But U.S. District Judge Emmet G. Sullivan found that the D.C. Board of Elections and Ethics had given observant Jews sufficient voting options. The board has offered early voting at its downtown headquarters since April 11; voters can also request an absentee ballot in the special election for seats on the D.C. Council and the State Board of Education.
Given those alternatives, Sullivan said in a bench ruling, the city “imposes only a limited burden” on Herzfeld’s right to vote. Sullivan said while he was “profoundly sympathetic” to the rabbi’s desire to vote at his local polling place, that desire was not constitutionally sufficient to affect the election.
Herzfeld said the board’s refusal to change the date or extend voting hours was tantamount to “excluding observant Jews as a class. . . . It’s a terrible precedent.” But he said he was pleased by the ruling because it allowed him to continue his lawsuit, which claims his constitutional rights were violated.
“I bet you a billion dollars that if this election were on Christmas, we wouldn’t be having this discussion,” he added.
An elections board attorney, Rudolph McGann, told Sullivan that the board had no choice under city law but to schedule a special election for the first Tuesday 114 days after a vacancy is certified.
Sullivan asked whether the board would be prepared to schedule an election for Christmas.
“We would have to schedule it on Christmas Day,” McGann said. “It’s not personal with respect to Passover.”
Board spokeswoman Alysoun McLaughlin said that officials were aware in December that the election would fall on the holiday but that they were unaware that religious practices would have prevented some from voting. Herzfeld first raised his concerns in early April.
Elections officials said that keeping polls open until 10 p.m., as Herzfeld had requested, would have been costly — as much as $150,000 — and logistically difficult, particularly within two weeks of Election Day. The board voted this month to open the early voting site this Sunday to accommodate Jewish voters.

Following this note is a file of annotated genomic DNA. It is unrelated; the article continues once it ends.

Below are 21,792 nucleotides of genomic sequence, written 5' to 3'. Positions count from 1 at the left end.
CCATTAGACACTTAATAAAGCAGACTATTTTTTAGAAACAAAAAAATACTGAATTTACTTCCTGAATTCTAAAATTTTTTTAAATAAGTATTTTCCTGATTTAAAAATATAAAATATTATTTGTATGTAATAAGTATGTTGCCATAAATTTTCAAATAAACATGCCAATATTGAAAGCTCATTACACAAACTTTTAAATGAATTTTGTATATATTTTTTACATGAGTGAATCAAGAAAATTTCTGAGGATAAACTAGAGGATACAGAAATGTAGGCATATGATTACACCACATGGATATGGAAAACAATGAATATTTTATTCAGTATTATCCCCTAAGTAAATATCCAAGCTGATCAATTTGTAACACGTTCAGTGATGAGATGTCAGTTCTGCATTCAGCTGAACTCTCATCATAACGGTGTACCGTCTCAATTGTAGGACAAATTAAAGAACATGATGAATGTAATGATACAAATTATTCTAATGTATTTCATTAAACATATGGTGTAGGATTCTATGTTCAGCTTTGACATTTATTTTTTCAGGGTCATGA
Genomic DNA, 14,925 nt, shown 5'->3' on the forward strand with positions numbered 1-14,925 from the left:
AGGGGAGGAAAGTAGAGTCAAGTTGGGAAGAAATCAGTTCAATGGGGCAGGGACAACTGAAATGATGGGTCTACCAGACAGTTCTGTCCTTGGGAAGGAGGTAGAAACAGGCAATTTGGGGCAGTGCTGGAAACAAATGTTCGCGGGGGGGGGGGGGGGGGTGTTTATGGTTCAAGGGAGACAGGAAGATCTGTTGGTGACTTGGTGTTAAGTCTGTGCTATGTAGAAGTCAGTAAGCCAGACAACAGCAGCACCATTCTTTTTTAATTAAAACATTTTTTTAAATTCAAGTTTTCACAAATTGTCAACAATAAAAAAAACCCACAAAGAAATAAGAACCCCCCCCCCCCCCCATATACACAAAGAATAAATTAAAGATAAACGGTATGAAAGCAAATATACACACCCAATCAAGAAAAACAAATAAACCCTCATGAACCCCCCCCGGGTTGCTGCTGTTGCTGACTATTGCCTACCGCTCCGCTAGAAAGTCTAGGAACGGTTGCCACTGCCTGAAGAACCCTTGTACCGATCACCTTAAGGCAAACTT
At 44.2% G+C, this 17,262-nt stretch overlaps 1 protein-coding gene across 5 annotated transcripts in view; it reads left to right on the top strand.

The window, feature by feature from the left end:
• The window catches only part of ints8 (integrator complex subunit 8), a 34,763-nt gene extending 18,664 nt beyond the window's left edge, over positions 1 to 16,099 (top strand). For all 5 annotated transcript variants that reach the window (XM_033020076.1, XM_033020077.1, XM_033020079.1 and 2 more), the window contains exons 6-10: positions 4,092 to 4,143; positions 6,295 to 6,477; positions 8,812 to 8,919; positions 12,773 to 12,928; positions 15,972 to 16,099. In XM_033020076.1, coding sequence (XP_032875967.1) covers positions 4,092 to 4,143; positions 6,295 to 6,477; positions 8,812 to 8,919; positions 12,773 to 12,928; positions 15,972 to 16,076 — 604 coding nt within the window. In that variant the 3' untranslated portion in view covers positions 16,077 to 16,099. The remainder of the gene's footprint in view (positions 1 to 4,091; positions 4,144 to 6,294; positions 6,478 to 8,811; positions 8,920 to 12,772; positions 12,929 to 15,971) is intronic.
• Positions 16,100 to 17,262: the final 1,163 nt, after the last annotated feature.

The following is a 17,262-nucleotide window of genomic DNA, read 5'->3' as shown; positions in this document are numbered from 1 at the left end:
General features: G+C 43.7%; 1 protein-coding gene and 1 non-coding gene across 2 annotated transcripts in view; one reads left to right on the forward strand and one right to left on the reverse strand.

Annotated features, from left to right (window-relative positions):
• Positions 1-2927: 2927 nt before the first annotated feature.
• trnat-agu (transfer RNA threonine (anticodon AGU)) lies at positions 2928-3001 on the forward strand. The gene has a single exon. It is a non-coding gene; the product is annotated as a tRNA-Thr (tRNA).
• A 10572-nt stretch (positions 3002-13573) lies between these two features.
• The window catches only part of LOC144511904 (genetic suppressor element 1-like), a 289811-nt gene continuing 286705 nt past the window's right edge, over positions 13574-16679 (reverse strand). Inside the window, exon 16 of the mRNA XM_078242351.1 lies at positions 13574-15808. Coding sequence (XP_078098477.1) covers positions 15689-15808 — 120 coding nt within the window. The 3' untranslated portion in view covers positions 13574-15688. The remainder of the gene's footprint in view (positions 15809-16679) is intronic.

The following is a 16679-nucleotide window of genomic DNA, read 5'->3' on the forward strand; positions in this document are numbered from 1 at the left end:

Steve Lieberman, Herzfeld’s pro bono attorney, called the board’s response “wholly inadequate,” noting that the holiday begins Monday.
“Anybody who is having guests over for Passover . . . they’re not taking a half-day to go downtown and vote,” he said.
The board agreed Friday, after prodding by Sullivan, to offer voters yet another early voting option, on April 24. Officials said after the ruling that voters will be able to cast ballots that day, Easter Sunday, from 12:30 p.m. until 5:30 p.m. — the same hours as this Sunday.
Voters will elect an at-large D.C. Council member and two members of the State Board of Education, in wards 4 and 8.
Sullivan said any change to the election at this late date would be “extraordinary and drastic.” But he told Lieberman that he thought the elections board “got the message.”
“It’s not going to happen again,” he said.
Lieberman said after the ruling that Herzfeld would continue his case to ensure that it won’t. “The entire point of this lawsuit is to make sure there aren’t District elections on any religious holidays,” he said.